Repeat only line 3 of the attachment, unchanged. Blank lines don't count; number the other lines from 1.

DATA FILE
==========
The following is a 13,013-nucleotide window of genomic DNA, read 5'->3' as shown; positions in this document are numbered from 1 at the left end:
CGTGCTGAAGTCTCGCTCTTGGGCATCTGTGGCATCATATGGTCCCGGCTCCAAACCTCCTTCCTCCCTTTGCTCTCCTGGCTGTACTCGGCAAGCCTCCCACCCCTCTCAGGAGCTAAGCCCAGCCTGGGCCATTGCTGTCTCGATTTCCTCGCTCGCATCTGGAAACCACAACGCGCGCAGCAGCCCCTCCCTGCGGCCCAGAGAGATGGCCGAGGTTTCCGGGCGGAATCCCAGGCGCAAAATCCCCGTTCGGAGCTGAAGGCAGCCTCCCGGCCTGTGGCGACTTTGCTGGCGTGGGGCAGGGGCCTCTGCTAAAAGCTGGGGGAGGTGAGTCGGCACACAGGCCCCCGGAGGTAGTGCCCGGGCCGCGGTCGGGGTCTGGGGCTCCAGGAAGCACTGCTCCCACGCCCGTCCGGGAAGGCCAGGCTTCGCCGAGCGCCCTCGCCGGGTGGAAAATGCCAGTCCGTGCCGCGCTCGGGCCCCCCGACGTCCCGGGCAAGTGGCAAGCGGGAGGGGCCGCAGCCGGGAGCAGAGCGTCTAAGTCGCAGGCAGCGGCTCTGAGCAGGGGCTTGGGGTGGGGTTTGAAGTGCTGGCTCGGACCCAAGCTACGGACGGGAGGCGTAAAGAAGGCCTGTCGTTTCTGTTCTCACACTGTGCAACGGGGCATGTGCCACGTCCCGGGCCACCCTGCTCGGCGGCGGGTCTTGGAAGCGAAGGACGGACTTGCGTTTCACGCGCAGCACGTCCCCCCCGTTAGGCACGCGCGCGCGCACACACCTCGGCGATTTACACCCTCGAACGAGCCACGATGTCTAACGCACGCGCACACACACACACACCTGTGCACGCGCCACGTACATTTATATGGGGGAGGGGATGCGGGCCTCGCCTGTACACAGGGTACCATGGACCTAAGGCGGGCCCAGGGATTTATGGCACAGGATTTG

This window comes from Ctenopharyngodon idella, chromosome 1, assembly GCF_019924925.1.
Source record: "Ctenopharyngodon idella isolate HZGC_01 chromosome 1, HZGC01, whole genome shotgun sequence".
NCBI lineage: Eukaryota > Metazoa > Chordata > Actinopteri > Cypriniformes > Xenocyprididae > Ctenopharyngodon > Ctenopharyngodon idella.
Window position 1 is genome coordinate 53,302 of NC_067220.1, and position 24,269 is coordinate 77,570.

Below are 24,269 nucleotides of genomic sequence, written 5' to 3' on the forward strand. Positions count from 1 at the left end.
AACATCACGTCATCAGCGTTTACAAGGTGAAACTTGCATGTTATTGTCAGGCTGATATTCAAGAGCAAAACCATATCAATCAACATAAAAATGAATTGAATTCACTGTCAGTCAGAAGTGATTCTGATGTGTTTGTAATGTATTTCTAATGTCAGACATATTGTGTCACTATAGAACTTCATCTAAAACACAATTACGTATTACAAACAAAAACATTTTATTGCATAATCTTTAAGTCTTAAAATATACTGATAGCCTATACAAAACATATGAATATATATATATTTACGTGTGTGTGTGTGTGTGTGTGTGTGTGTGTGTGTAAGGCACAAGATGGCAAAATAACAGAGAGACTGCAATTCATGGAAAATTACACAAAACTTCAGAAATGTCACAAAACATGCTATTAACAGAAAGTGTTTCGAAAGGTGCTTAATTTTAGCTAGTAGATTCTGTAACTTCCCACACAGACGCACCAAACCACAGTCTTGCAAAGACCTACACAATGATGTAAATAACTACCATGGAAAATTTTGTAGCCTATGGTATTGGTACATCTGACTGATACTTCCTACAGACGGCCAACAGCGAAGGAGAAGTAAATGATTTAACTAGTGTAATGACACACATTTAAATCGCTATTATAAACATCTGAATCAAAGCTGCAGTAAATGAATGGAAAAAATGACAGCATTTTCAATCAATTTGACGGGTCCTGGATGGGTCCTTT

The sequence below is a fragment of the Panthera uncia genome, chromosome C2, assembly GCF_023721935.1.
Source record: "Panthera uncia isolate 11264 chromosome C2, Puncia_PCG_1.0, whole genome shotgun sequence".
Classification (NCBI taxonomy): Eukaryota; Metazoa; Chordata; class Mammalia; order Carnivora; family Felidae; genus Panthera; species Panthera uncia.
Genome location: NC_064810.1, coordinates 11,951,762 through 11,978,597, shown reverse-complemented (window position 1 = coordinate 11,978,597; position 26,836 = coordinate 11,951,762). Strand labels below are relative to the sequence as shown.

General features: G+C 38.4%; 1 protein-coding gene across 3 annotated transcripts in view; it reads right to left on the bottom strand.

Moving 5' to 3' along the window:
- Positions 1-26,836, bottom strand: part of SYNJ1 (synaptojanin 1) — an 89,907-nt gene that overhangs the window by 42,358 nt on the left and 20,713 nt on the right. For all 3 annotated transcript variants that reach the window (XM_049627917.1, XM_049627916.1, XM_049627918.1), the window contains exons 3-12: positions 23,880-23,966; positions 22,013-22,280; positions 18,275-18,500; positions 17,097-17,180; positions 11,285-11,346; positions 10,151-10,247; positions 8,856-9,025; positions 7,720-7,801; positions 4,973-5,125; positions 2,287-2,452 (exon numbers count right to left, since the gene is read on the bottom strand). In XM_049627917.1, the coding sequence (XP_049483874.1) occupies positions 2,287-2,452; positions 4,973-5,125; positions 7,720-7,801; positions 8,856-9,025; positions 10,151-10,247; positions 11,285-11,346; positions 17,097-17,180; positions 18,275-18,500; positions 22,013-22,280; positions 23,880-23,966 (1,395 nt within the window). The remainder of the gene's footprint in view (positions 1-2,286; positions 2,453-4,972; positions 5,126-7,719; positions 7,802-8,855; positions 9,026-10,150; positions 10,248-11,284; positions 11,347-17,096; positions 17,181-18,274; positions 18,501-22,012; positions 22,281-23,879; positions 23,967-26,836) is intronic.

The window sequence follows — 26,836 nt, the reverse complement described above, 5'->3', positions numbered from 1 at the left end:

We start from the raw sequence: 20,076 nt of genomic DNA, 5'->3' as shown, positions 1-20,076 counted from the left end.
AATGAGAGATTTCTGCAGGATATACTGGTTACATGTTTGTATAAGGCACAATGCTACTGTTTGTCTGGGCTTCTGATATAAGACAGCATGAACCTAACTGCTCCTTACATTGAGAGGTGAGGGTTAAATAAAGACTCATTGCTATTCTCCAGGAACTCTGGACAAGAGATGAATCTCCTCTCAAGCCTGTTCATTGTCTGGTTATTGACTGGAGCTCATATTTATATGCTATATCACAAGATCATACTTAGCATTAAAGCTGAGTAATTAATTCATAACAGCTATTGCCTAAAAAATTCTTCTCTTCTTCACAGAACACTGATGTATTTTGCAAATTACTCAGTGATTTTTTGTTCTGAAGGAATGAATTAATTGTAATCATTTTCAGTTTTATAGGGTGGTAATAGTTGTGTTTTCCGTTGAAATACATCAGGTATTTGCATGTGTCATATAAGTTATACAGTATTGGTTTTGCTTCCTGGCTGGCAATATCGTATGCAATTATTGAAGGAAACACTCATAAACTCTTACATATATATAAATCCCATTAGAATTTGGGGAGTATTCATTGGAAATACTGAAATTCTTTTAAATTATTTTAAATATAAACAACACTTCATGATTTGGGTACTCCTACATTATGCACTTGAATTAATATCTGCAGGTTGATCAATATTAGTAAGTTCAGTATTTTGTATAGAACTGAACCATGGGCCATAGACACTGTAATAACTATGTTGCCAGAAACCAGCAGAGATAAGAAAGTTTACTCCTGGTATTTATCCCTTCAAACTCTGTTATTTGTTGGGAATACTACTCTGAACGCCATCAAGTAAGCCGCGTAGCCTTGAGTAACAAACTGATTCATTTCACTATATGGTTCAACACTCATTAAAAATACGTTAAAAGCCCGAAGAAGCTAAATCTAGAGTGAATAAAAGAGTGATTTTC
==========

This window comes from Ctenopharyngodon idella, chromosome 1, assembly GCF_019924925.1.